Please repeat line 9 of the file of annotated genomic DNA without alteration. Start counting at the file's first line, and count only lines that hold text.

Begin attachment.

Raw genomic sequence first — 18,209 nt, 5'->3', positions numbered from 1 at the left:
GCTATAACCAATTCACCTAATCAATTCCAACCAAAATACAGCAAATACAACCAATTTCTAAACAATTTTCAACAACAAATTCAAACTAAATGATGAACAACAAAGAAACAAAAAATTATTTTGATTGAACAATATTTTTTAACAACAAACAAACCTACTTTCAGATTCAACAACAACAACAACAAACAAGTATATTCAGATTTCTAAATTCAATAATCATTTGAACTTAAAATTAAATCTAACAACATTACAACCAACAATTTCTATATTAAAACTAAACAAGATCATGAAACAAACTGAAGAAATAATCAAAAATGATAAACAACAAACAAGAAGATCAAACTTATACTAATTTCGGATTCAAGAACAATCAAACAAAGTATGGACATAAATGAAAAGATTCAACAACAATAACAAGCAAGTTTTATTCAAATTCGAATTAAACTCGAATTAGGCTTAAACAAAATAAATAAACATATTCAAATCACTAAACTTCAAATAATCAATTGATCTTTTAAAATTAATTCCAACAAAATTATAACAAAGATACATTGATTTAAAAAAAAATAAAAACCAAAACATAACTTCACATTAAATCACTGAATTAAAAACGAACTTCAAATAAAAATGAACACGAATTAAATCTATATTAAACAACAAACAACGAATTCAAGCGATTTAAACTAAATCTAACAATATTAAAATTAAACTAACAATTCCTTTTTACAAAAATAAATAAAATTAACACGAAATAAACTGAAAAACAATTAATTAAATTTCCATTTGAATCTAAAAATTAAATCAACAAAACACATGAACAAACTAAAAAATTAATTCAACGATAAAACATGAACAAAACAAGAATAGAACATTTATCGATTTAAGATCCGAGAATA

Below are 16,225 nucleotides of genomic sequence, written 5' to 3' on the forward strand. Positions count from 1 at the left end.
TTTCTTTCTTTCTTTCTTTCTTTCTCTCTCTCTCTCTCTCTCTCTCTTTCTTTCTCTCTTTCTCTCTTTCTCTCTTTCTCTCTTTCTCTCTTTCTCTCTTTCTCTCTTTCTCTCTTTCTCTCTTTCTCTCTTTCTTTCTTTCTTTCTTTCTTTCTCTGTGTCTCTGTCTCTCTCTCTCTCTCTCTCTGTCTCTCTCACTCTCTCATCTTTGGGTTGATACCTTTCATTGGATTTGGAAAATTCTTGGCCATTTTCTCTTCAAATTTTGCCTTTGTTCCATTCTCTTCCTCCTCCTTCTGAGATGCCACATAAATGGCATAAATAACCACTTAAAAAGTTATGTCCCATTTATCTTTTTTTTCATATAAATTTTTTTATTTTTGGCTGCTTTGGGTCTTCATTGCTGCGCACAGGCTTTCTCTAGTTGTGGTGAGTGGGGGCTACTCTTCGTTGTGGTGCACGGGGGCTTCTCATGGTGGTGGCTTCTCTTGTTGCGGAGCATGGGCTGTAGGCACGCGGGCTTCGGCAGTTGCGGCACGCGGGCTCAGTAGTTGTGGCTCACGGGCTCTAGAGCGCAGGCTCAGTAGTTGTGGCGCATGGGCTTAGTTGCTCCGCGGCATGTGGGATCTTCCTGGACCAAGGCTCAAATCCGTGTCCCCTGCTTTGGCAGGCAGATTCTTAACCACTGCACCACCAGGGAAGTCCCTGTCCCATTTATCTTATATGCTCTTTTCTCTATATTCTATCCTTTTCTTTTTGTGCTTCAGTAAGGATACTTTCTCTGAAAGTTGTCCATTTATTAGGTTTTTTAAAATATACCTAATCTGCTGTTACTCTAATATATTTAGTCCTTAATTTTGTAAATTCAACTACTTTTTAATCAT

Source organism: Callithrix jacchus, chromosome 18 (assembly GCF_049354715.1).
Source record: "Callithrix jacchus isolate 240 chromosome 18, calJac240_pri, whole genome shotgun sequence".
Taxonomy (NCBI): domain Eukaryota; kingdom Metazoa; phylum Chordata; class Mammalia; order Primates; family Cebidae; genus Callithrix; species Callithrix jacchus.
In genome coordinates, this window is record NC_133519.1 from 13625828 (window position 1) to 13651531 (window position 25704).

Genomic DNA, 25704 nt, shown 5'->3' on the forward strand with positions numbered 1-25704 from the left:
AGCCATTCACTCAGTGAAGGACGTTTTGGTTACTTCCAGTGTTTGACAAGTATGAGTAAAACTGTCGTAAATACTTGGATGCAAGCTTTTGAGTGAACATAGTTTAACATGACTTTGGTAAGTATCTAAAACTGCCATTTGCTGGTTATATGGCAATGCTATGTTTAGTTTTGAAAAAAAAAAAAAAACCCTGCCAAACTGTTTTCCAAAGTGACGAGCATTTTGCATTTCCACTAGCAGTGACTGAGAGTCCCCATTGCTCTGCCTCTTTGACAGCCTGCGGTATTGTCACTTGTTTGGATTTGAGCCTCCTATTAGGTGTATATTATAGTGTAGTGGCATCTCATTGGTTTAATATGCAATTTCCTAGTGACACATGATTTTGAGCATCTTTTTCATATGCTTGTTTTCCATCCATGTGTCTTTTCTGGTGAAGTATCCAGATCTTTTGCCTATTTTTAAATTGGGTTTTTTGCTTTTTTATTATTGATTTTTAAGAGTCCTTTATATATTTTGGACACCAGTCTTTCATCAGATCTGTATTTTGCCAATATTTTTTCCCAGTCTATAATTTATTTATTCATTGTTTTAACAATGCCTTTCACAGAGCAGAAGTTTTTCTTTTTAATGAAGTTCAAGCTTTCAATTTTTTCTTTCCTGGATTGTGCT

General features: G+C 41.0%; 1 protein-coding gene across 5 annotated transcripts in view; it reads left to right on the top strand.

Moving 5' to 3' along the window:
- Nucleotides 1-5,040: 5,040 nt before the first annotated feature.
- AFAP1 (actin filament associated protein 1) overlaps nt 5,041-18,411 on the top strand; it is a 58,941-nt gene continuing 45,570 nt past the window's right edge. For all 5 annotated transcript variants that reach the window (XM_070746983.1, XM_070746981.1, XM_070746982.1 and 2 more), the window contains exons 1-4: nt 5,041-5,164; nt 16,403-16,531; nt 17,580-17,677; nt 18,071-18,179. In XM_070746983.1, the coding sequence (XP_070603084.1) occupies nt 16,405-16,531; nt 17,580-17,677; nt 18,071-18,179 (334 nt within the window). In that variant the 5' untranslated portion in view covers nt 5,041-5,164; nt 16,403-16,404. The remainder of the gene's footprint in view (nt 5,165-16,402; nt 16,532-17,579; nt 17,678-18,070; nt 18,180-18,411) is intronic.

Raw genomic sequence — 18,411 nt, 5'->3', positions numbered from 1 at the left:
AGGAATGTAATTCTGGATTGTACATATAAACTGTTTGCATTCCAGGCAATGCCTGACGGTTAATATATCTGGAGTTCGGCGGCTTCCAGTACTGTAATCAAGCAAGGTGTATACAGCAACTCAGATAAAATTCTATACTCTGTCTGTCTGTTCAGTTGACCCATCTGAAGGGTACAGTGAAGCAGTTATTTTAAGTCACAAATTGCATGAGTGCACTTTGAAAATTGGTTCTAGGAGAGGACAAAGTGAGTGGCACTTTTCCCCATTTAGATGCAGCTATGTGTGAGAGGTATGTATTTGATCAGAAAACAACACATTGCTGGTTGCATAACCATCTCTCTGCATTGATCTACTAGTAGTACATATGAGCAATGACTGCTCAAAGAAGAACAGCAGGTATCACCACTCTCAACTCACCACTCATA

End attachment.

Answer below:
Genomic DNA, 25704 nt, shown 5'->3' on the forward strand with positions numbered 1-25704 from the left: